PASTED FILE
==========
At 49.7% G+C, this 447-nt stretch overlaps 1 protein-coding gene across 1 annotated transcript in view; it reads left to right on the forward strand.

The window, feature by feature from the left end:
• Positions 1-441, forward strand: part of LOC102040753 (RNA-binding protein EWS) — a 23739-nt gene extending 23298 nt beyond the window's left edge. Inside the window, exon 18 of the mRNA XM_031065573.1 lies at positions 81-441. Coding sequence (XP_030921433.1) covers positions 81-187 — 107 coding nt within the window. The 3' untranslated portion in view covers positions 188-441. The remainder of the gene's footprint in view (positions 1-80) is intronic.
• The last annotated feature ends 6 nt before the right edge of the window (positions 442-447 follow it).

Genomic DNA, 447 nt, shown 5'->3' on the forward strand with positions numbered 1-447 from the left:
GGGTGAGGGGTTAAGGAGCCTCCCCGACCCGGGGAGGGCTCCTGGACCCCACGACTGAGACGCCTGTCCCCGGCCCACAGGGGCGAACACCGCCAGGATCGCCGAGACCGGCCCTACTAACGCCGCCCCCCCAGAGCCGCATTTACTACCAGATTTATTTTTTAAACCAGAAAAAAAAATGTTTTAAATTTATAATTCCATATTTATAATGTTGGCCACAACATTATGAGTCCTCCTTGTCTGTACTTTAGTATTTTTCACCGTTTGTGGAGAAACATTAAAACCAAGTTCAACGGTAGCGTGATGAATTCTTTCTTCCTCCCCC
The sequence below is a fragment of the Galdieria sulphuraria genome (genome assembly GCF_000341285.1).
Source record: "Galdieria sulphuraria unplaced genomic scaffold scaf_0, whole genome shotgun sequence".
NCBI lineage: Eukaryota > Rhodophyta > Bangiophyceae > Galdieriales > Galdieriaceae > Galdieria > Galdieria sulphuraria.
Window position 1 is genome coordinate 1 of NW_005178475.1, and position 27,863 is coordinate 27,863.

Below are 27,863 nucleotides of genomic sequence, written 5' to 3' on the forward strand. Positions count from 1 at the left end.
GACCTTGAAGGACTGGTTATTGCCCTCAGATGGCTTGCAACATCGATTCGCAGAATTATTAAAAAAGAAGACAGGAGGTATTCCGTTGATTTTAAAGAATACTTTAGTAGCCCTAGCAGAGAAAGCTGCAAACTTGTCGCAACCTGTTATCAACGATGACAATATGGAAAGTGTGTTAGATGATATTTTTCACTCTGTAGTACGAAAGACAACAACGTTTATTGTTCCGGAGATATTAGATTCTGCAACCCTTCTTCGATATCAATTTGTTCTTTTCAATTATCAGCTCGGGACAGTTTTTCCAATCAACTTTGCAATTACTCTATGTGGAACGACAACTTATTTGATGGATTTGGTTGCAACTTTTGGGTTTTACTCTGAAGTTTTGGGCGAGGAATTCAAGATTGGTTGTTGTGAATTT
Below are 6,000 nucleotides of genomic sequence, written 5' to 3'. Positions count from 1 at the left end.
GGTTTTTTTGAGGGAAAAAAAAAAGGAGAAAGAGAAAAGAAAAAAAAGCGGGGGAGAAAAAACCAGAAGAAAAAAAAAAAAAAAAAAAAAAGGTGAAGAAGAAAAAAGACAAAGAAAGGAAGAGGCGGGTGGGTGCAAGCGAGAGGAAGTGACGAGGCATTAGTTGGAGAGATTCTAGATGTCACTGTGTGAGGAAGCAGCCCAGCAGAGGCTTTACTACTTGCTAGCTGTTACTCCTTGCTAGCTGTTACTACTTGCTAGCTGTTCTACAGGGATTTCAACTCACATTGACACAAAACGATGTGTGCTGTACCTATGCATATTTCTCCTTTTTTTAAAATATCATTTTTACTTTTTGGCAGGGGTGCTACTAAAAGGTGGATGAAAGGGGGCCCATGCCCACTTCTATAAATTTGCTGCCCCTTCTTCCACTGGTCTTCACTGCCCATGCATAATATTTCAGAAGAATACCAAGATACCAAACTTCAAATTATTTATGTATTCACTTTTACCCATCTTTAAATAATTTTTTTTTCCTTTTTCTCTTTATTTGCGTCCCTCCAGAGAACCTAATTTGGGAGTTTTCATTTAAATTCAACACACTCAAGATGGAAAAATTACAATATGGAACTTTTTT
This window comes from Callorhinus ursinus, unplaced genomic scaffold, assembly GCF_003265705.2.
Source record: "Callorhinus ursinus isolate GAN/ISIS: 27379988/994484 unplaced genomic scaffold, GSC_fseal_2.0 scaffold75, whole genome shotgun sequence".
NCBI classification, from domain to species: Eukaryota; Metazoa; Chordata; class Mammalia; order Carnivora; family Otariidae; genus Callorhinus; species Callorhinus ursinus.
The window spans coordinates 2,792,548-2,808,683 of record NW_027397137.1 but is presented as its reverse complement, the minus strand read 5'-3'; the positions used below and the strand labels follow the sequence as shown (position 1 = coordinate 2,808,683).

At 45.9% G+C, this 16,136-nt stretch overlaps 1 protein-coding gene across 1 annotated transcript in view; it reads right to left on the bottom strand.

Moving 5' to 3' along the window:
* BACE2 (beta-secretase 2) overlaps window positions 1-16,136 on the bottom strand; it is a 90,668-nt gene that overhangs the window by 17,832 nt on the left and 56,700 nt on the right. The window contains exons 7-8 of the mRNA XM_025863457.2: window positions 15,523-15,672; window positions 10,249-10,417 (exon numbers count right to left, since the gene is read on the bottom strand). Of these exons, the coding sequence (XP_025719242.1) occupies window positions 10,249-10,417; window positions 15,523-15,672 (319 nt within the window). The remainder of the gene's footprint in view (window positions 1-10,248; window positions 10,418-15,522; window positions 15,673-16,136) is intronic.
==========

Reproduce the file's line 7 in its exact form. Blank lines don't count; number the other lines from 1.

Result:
The sequence below is a fragment of the Galdieria sulphuraria genome (genome assembly GCF_000341285.1).